DNA evidence set clear two Noxubee County men convicted of rape and murder
By John Mott Coffey
Dispatch Capitol Bureau
JACKSON -- Two men claiming they were wrongfully convicted in Noxubee County of raping and killing 3-year-old girls in the 1990s could be cleared in court this week, according to The Innocence Project, a group of lawyers who helped persuade state Attorney General Jim Hood to charge another man last week for one of the murders.
"Both of these men are innocent, and they should be fully exonerated very quickly," attorney Peter Neufeld said Friday in a statement issued by the New York-based group that represents the two men.
Kennedy Brewer was convicted of murdering his girlfriend's daughter in 1992, but his conviction and death sentence were later set aside. He was freed from jail in August while he awaits a retrial for the murder of Christine Jackson.
Last week, however, Hood announced he had charged and arrested Albert Johnson of Brooksville for the 1992 murder.
Levon Brooks was convicted and imprisoned for life in 1992 for murdering a girl in what his attorneys say is a similar wrongful-conviction case that was based on bogus evidence.
New evidence, which includes DNA testing and a confession, identified Johnson as the actual killer in both cases, according to The Innocence Project.
Neufeld said a court hearing is set for Thursday morning in Noxubee County. Brewer will appear in court on a motion to dismiss the case against him.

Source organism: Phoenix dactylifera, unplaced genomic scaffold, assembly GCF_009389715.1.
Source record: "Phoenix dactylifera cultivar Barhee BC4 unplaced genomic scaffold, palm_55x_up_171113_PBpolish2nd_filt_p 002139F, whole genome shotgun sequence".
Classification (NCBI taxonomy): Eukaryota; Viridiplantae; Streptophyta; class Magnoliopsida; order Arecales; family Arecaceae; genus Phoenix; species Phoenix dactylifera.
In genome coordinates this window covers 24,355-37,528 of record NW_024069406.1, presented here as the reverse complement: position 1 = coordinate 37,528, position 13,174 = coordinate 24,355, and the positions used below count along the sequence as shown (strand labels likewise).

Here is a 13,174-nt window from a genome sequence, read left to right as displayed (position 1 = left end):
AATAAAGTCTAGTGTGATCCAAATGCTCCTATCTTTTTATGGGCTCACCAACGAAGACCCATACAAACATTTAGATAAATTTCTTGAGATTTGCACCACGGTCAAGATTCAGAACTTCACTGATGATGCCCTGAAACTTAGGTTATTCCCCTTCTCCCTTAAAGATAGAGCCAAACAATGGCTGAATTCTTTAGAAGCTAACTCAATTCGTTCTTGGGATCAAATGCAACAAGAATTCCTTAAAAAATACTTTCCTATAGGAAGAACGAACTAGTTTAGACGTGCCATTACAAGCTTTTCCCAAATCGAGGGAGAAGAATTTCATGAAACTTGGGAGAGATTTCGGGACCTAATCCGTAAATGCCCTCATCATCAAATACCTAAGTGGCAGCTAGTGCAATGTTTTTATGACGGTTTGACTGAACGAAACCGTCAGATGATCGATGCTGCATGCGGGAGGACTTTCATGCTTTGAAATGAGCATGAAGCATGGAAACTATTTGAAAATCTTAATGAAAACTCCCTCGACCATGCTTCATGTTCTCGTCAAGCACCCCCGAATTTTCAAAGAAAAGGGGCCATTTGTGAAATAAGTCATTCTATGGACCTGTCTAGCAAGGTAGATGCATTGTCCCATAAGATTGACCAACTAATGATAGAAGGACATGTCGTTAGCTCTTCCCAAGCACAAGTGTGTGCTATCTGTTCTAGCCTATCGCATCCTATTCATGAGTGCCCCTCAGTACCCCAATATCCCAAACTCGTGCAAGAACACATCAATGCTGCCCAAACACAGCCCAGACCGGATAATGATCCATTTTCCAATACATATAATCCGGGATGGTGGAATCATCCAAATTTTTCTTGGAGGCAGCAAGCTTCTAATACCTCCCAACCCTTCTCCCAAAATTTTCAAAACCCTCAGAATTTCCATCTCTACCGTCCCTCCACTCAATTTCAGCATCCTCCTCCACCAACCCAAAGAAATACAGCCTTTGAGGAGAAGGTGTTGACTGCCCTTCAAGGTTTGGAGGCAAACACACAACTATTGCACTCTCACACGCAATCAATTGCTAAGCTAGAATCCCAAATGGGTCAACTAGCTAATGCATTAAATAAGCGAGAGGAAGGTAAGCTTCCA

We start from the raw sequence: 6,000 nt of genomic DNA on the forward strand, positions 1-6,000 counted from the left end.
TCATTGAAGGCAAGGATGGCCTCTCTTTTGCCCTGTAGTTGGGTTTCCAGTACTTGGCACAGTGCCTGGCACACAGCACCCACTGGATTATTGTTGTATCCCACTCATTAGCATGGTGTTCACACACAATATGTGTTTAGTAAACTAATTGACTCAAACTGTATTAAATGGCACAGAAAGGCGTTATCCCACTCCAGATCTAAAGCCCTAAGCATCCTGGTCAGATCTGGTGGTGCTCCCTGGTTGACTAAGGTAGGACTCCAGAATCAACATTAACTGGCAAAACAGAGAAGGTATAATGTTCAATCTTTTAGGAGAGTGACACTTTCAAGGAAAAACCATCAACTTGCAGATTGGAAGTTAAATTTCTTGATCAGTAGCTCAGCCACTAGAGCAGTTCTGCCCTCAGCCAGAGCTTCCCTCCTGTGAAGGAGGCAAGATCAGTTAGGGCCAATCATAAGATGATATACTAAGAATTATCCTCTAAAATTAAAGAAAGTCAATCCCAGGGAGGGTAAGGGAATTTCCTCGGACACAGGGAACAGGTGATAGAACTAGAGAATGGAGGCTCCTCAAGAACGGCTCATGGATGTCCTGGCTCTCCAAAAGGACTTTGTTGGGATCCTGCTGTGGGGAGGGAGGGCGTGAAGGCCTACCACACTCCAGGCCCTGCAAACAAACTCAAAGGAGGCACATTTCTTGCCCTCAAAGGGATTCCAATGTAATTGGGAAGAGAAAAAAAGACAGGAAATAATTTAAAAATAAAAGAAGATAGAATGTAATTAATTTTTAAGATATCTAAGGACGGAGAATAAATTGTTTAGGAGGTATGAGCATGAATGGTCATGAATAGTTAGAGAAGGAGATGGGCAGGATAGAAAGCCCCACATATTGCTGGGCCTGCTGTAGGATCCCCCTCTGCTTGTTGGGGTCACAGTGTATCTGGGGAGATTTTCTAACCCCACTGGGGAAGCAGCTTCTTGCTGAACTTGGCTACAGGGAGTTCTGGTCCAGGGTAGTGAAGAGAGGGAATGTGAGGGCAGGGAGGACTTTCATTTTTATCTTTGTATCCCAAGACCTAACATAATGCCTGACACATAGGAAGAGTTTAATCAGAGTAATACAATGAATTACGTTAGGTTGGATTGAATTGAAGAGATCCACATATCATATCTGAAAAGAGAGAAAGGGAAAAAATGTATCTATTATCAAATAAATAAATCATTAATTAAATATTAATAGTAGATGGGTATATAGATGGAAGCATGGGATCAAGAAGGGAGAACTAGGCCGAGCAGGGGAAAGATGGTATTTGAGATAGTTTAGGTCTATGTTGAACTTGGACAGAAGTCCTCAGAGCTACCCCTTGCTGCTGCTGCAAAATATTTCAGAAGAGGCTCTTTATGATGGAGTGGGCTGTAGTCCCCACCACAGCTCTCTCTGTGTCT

If granted, he would become the first person in Mississippi to be exonerated through post-conviction DNA testing, according to The Innocence Project.
The group filed court papers Friday on behalf of Brooks for the Noxubee County circuit judge to vacate his conviction and dismiss the case.
"In two decades of working on these cases, we have never seen a more stark and troubling example of a rush to judgment at the hands of notorious forensic analysts who conspired to commit fraud," Neufeld said.
Forensic dentist Michael West examined bite wounds on Jackson's body and testified they were Brewer's teeth marks. However, questions have been raised about the reliability of West's expertise.
"These cases should haunt Mississippi and the nation, and they should lead to a top-to-bottom review of how the state is investigating and prosecuting cases," Neufeld said.
Brewer's death-sentence verdict was thrown after the state Supreme Court in 2002 ordered DNA evidence be reviewed that shows he didn't rape the girl. However, the court rejected the claims against West.
District Attorney Forrest Allgood said he provided evidence he knew to be true in 1995 to persuade a Lowndes County jury that Brewer was guilty.
"Given the information I had at the time, I'm not prepared to say he was unjustly prosecuted," Allgood said Friday. "The jurors chose to convict him. They believed he was guilty."
However, he added, "If he did not commit the offense, he needs to be out of jail. ... Nobody wants to send the wrong person to jail."
Hood took over Brewer's prosecution in 2006. Allgood was taken off the case because the district attorney had a conflict of interest. Assistant DA Rhonda Ellis had previously worked as Brewer's defense attorney.
Hood said last week he couldn't talk publicly yet about the evidence incriminating Johnson and what could exonerate Brewer. He did point to The Innocence Project as a source of information for what led to Johnson's arrest.